In a recently-decided case (JustMed v. Byce), the U.S. Court of Appeals for the Ninth Circuit decided that a software developer was an employee, rather than an independent contractor, even though the parties had completed almost no employment-related paperwork.
Byce took over development of JustMed’s software from an employee who had moved out of state. Byce’s compensation – the same as his predecessor’s – was 15,000 shares of JustMed stock (valued at $0.50 per share) per month.
A year later, because Byce was running low on money, JustMed started paying Byce half in shares and half in cash – but Byce never cashed the three checks that he received. Concerned that he was not seen as an equal in the corporation, Byce changed the the software’s copyright notice to state that he, rather than JustMed, was the owner. Then, two days before JustMed was to meet with a potential merger or buy-out partner, Byce deleted all copies of the source code from JustMed’s computers to gain leverage in an unsuccessful effort to acquire more shares.
JustMed sued Byce, alleging misappropriation of a trade secret, conversion, breach of fiduciary duty, and intentional interference with a prospective economic advantage.? Byce counterclaimed, seeking a judgment declaring that he is the sole author and owner of the software under the Copyright Act as an independent contractor, rather than an employee. (See Why “Work Made for Hire” is a Term made for Confusion.)
The court examined a variety of factors that go into deciding whether an individual is an employee or an independent contractor. (See Avoiding the “Independent Contractor” Trap.) The court concluded that factors suggesting that Byce was an employee included that he was hired for an extended period of time; he was paid a monthly salary rather than a project-specific fee; and that he had other duties, as indicated by the titles ?Director of Research and Development? and ?Director of Engineering?.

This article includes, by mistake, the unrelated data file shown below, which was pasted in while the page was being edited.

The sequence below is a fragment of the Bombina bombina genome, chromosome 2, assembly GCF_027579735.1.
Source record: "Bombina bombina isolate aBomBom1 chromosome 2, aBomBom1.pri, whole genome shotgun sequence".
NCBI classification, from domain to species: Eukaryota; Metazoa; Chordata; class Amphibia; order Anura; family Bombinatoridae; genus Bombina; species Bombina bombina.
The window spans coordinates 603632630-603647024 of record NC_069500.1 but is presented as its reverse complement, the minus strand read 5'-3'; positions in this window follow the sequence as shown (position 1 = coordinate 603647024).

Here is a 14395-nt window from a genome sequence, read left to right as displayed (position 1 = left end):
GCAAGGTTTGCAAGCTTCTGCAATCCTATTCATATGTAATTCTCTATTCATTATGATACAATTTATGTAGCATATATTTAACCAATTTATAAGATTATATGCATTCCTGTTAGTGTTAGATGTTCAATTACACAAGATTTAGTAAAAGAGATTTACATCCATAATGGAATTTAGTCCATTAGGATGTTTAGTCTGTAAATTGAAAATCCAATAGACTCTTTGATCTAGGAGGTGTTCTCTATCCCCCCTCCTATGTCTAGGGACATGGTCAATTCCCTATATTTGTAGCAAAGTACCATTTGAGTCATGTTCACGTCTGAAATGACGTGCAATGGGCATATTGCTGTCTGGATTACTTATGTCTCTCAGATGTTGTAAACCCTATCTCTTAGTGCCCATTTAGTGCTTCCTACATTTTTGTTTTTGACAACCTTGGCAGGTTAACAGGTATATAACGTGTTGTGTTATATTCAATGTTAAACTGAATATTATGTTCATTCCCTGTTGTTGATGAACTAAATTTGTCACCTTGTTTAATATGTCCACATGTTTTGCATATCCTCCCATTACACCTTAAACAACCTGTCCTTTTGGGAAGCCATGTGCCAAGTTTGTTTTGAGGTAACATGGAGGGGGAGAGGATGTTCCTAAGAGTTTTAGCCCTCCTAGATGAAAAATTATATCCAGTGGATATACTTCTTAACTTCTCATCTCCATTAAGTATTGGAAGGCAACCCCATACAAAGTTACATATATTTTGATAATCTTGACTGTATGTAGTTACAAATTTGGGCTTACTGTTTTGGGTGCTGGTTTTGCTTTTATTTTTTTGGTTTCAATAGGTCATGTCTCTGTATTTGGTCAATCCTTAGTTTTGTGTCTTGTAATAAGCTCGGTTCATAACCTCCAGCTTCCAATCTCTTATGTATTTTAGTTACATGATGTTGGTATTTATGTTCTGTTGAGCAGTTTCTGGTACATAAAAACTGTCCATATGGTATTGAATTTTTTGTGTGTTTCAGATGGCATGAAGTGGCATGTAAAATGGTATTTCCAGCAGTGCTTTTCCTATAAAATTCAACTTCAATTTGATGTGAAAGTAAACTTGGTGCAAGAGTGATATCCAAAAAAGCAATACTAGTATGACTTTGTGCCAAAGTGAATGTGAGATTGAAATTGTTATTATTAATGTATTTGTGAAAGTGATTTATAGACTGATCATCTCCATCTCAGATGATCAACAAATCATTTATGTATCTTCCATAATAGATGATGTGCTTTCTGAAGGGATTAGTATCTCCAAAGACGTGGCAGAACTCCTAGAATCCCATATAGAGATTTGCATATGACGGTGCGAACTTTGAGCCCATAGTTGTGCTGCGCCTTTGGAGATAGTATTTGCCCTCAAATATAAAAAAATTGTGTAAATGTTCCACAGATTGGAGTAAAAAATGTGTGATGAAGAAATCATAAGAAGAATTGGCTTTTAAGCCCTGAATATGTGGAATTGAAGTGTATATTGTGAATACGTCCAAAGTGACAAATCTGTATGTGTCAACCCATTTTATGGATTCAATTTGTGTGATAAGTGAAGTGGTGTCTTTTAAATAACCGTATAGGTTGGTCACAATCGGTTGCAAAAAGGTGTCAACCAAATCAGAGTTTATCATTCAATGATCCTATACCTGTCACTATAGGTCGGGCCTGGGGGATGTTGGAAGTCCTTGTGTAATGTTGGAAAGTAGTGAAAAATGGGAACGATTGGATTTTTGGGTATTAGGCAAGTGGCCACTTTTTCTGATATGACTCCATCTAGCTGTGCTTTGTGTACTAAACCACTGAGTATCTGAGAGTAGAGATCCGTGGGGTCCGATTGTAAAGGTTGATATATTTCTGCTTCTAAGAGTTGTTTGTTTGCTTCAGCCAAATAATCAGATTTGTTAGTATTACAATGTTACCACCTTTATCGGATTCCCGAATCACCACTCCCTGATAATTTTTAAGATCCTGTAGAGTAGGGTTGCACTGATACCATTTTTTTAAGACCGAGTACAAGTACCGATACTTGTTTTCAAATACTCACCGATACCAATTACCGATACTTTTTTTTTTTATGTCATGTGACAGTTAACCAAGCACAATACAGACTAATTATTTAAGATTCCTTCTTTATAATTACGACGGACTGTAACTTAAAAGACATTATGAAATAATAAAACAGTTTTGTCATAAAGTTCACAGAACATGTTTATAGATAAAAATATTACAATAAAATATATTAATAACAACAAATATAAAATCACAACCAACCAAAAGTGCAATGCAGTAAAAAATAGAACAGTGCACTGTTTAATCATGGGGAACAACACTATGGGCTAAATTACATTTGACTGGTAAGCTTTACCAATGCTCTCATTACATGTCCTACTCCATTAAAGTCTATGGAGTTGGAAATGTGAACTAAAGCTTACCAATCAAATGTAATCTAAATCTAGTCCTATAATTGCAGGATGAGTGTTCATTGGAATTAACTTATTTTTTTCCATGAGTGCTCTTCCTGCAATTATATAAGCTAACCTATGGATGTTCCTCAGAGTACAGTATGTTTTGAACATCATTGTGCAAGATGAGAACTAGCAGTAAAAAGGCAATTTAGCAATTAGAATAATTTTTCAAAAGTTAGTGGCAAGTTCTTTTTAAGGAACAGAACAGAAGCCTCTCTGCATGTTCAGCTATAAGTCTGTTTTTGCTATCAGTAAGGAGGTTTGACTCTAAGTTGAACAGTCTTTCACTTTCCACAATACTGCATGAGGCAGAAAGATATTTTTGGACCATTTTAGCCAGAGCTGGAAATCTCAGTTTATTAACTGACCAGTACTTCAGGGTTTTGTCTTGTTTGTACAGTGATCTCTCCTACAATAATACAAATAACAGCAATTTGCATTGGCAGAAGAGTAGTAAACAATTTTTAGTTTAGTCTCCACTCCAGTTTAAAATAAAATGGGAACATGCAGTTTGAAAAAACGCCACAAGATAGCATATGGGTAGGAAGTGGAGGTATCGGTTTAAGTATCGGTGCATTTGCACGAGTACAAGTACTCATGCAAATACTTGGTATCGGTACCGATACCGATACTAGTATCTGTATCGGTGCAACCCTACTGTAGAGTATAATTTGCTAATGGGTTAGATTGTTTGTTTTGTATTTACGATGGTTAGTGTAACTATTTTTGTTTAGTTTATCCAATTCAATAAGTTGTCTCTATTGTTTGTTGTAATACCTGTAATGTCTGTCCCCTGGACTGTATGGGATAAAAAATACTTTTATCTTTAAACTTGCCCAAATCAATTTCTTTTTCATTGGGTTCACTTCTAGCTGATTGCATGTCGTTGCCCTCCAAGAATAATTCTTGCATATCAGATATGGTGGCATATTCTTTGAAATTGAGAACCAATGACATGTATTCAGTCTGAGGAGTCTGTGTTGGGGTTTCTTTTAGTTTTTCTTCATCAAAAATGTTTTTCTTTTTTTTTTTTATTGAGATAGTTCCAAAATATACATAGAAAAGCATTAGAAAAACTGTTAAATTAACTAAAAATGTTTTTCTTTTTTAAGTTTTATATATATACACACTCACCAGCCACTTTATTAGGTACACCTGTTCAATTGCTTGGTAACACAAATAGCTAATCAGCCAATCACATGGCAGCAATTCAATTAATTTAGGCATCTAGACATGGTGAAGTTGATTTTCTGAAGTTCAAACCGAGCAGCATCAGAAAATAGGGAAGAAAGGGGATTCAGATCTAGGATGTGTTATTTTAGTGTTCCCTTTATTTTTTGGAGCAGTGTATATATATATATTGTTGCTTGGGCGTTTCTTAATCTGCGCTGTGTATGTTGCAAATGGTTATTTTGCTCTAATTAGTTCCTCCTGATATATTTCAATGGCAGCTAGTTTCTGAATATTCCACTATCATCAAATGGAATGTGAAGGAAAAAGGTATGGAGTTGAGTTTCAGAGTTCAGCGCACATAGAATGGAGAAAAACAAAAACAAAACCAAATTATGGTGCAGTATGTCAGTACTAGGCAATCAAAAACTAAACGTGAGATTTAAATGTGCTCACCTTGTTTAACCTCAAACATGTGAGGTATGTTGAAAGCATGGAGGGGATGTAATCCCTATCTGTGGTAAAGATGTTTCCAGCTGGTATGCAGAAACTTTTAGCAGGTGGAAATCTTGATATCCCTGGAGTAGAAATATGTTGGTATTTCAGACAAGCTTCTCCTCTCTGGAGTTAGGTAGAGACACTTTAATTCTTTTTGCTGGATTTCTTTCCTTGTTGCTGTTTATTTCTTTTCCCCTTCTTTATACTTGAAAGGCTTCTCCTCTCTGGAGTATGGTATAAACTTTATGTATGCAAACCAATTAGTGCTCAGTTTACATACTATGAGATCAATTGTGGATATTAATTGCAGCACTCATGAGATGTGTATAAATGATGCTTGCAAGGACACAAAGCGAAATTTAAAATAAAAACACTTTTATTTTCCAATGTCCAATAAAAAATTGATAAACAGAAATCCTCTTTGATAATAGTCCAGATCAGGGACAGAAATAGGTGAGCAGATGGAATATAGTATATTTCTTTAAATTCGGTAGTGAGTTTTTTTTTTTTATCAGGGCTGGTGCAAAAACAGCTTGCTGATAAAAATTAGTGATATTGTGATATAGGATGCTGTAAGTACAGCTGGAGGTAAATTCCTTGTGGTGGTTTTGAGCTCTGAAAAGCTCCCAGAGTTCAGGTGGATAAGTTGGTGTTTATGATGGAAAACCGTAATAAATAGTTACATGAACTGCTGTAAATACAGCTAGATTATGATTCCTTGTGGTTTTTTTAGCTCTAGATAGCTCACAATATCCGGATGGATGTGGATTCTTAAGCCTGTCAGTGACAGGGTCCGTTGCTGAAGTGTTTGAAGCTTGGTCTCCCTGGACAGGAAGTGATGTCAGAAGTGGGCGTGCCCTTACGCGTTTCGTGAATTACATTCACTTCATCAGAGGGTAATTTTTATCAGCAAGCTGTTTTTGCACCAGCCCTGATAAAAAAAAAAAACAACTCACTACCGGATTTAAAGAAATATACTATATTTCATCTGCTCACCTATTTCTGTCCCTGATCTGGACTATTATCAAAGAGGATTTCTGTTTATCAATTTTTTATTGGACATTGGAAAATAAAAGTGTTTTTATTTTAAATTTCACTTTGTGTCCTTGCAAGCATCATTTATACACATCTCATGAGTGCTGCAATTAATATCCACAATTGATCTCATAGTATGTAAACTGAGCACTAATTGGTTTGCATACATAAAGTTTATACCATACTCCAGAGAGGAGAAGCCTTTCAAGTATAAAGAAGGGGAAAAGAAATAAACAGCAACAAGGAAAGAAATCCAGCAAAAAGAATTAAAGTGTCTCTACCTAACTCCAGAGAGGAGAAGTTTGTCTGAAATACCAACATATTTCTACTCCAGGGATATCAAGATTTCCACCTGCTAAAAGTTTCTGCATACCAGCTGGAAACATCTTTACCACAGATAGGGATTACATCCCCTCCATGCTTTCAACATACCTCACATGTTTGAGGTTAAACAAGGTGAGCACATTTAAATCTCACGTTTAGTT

The court acknowledged that Byce’s strongest argument for independent-contractor status arises from JustMed’s failure to provide benefits and to fill out employment forms, and JustMed’s tax treatment of Byce as an independent contractor. Amazingly (to me), the court wrote that these factors must be considered in the context of the company being a technology startup:
JustMed?s treatment of Byce with regard to taxes, benefits, and employment forms is more likely attributable to the start-up nature of the business than to Byce?s alleged status as an independent contractor. The indications are that other employees…were treated similarly. Insofar as JustMed did not comply with federal and state employment or tax laws, we do not excuse its actions, but in this context the remedy for these failings lies not with denying the firm its intellectual property but with enforcing the relevant laws. [Emphasis added.]
As a small start-up company, JustMed conducted its business more informally than an established enterprise might. This fact can make it more difficult to decide whether a hired party is an employee or an independent contractor, but it should not make the company more susceptible to losing control over software integral to its product.
What we should learn from this case:
- Being clear about whether an individual is an employee or an independent contractor – and documenting the relationship appropriately – are important.
- If it is clear that the defendant acted highly inappropriately toward the plaintiff, a court is likely to go out of its way to ensure that justice is done.
This blog does not provide legal advice and does not create an attorney-client relationship. If you need legal advice, please contact a lawyer directly.